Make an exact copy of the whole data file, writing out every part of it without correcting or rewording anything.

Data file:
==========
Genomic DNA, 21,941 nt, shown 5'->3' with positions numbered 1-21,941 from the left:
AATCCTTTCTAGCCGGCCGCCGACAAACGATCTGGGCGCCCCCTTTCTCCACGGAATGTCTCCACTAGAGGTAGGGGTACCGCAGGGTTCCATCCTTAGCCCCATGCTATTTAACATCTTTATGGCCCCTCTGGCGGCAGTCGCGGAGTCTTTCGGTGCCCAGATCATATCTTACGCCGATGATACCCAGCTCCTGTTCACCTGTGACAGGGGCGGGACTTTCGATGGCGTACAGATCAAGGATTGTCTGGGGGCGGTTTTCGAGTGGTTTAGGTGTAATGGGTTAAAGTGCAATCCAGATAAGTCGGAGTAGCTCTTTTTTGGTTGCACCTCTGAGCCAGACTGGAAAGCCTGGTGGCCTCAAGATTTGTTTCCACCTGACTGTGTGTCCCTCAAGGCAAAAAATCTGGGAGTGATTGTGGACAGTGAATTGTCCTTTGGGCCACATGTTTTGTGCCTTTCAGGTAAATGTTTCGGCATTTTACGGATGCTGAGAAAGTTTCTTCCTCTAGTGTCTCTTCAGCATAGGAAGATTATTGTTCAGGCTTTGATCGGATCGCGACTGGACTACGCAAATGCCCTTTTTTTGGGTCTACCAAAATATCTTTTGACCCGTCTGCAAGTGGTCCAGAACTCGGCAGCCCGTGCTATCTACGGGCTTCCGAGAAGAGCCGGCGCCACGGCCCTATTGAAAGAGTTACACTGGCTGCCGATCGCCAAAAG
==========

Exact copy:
Genomic DNA, 21,941 nt, shown 5'->3' with positions numbered 1-21,941 from the left:
AATCCTTTCTAGCCGGCCGCCGACAAACGATCTGGGCGCCCCCTTTCTCCACGGAATGTCTCCACTAGAGGTAGGGGTACCGCAGGGTTCCATCCTTAGCCCCATGCTATTTAACATCTTTATGGCCCCTCTGGCGGCAGTCGCGGAGTCTTTCGGTGCCCAGATCATATCTTACGCCGATGATACCCAGCTCCTGTTCACCTGTGACAGGGGCGGGACTTTCGATGGCGTACAGATCAAGGATTGTCTGGGGGCGGTTTTCGAGTGGTTTAGGTGTAATGGGTTAAAGTGCAATCCAGATAAGTCGGAGTAGCTCTTTTTTGGTTGCACCTCTGAGCCAGACTGGAAAGCCTGGTGGCCTCAAGATTTGTTTCCACCTGACTGTGTGTCCCTCAAGGCAAAAAATCTGGGAGTGATTGTGGACAGTGAATTGTCCTTTGGGCCACATGTTTTGTGCCTTTCAGGTAAATGTTTCGGCATTTTACGGATGCTGAGAAAGTTTCTTCCTCTAGTGTCTCTTCAGCATAGGAAGATTATTGTTCAGGCTTTGATCGGATCGCGACTGGACTACGCAAATGCCCTTTTTTTGGGTCTACCAAAATATCTTTTGACCCGTCTGCAAGTGGTCCAGAACTCGGCAGCCCGTGCTATCTACGGGCTTCCGAGAAGAGCCGGCGCCACGGCCCTATTGAAAGAGTTACACTGGCTGCCGATCGCCAAAAG